Tuesday, February 09, 2016

Ask, instead, why they would want to leave

It isn't often that I am surprised in a negative way by something relating to an Ohio pediatric hospital.  Indeed, the hospitals in that state have been at the forefront of working together to enhance quality and safety for their patients.

But this recent story in the Columbus Dispatch caught my eye. An excerpt:

Non-compete agreements built into contracts help ensure that doctors can’t join a hospital’s crosstown rival or enter private practice across the street — at least for a while.

The choice to relocate elsewhere to practice medicine is especially limited for pediatric specialists employed by Nationwide Children’s Hospital.

The Dispatch reviewed a non-compete agreement that shows that Nationwide Children’s pediatric specialists risk being sued if they take a job within 100 miles of the hospital within two years of leaving it.

It turns out that other Ohio hospitals have similar, if slightly less restrictive clauses.  The rationale:

Recruiting and hiring require a significant upfront investment, Thornhill said. “It’s a classic business practice of protecting the investment.”

Well, maybe it is--although courts have sometimes tossed out such agreements if they are too wide in scope,.  As noted here:

In states where noncompetition clauses for physicians are enforceable, the provision must: 1) protect the employer’s legitimate business interest, 2) be specific in geographical scope, and 3) have a narrowly tailored durational scope. If the language in the clause is vague or does not clearly describe the exact terms of the restrictions on practice, the clause might be unenforceable or open to greater interpretation than either party anticipated.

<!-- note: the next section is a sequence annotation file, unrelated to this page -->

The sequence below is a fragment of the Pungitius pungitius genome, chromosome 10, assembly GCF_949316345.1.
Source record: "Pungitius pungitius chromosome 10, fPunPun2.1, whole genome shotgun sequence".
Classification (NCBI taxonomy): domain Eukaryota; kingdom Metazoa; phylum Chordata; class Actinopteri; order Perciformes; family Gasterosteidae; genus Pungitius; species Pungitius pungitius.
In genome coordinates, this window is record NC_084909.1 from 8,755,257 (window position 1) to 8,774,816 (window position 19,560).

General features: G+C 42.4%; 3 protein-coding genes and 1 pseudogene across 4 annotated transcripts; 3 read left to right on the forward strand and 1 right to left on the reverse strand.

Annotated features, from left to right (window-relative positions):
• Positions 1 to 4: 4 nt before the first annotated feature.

But I have a different concern, especially for places like Nationwide, Cincinatti Children's and others that put great stock in engaging their staff in ongoing process improvement.  From the point of view of those leading a learning organization--one focused on constant improvement from within--it is far better to figure out why someone would want to leave you than to inhibit them from doing so.


Edward J Schloss MD ‏@EJSMD said...

From Twitter:

Two year, 100 mile non-complete for academic pediatricians. Ridiculous.

R said...

Non-compete clauses in Washington State are finally getting some scrutiny from r legistlature. I know of newly graduated Family Med. residents getting non-compete clauses from large hospital-clinic systems in Western Washington.

Unknown said...

Well said. I also understand that there is a concern that patients will "follow" the doctor if the distance is not too far. Again, the issue should not be focused on keeping one's own hospital house in order to keep patients there.

Paul Levy said...


I don't know how to answer your questions, sorry.

Unknown said...

A 100 mile non-compete is completely uncalled for! Nationwide Children’s should be ashamed of itself.